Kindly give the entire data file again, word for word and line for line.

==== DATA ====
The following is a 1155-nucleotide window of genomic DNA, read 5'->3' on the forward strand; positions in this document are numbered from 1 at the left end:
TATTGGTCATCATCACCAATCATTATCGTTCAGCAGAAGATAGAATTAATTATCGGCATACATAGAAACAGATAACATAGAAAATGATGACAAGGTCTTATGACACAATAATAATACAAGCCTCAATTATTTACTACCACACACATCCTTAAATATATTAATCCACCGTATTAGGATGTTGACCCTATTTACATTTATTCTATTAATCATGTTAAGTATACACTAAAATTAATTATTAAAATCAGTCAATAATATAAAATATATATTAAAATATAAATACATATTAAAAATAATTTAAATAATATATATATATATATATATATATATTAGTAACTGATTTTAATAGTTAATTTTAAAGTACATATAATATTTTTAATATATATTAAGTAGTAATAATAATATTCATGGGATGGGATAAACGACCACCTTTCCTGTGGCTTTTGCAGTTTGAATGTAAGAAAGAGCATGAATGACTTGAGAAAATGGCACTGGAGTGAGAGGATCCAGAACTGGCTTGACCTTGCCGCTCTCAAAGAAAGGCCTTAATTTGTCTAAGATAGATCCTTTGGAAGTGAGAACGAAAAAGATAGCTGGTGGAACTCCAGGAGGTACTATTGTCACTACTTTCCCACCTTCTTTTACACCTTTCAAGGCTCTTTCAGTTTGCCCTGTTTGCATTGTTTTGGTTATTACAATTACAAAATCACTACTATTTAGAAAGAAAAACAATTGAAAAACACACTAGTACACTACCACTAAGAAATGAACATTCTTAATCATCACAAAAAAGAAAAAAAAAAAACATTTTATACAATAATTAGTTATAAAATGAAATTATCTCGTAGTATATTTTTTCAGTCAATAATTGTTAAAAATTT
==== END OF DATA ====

The following is a 1155-nucleotide window of genomic DNA, read 5'->3' on the forward strand; positions in this document are numbered from 1 at the left end:
TATTGGTCATCATCACCAATCATTATCGTTCAGCAGAAGATAGAATTAATTATCGGCATACATAGAAACAGATAACATAGAAAATGATGACAAGGTCTTATGACACAATAATAATACAAGCCTCAATTATTTACTACCACACACATCCTTAAATATATTAATCCACCGTATTAGGATGTTGACCCTATTTACATTTATTCTATTAATCATGTTAAGTATACACTAAAATTAATTATTAAAATCAGTCAATAATATAAAATATATATTAAAATATAAATACATATTAAAAATAATTTAAATAATATATATATATATATATATATATATTAGTAACTGATTTTAATAGTTAATTTTAAAGTACATATAATATTTTTAATATATATTAAGTAGTAATAATAATATTCATGGGATGGGATAAACGACCACCTTTCCTGTGGCTTTTGCAGTTTGAATGTAAGAAAGAGCATGAATGACTTGAGAAAATGGCACTGGAGTGAGAGGATCCAGAACTGGCTTGACCTTGCCGCTCTCAAAGAAAGGCCTTAATTTGTCTAAGATAGATCCTTTGGAAGTGAGAACGAAAAAGATAGCTGGTGGAACTCCAGGAGGTACTATTGTCACTACTTTCCCACCTTCTTTTACACCTTTCAAGGCTCTTTCAGTTTGCCCTGTTTGCATTGTTTTGGTTATTACAATTACAAAATCACTACTATTTAGAAAGAAAAACAATTGAAAAACACACTAGTACACTACCACTAAGAAATGAACATTCTTAATCATCACAAAAAAGAAAAAAAAAAAACATTTTATACAATAATTAGTTATAAAATGAAATTATCTCGTAGTATATTTTTTCAGTCAATAATTGTTAAAAATTT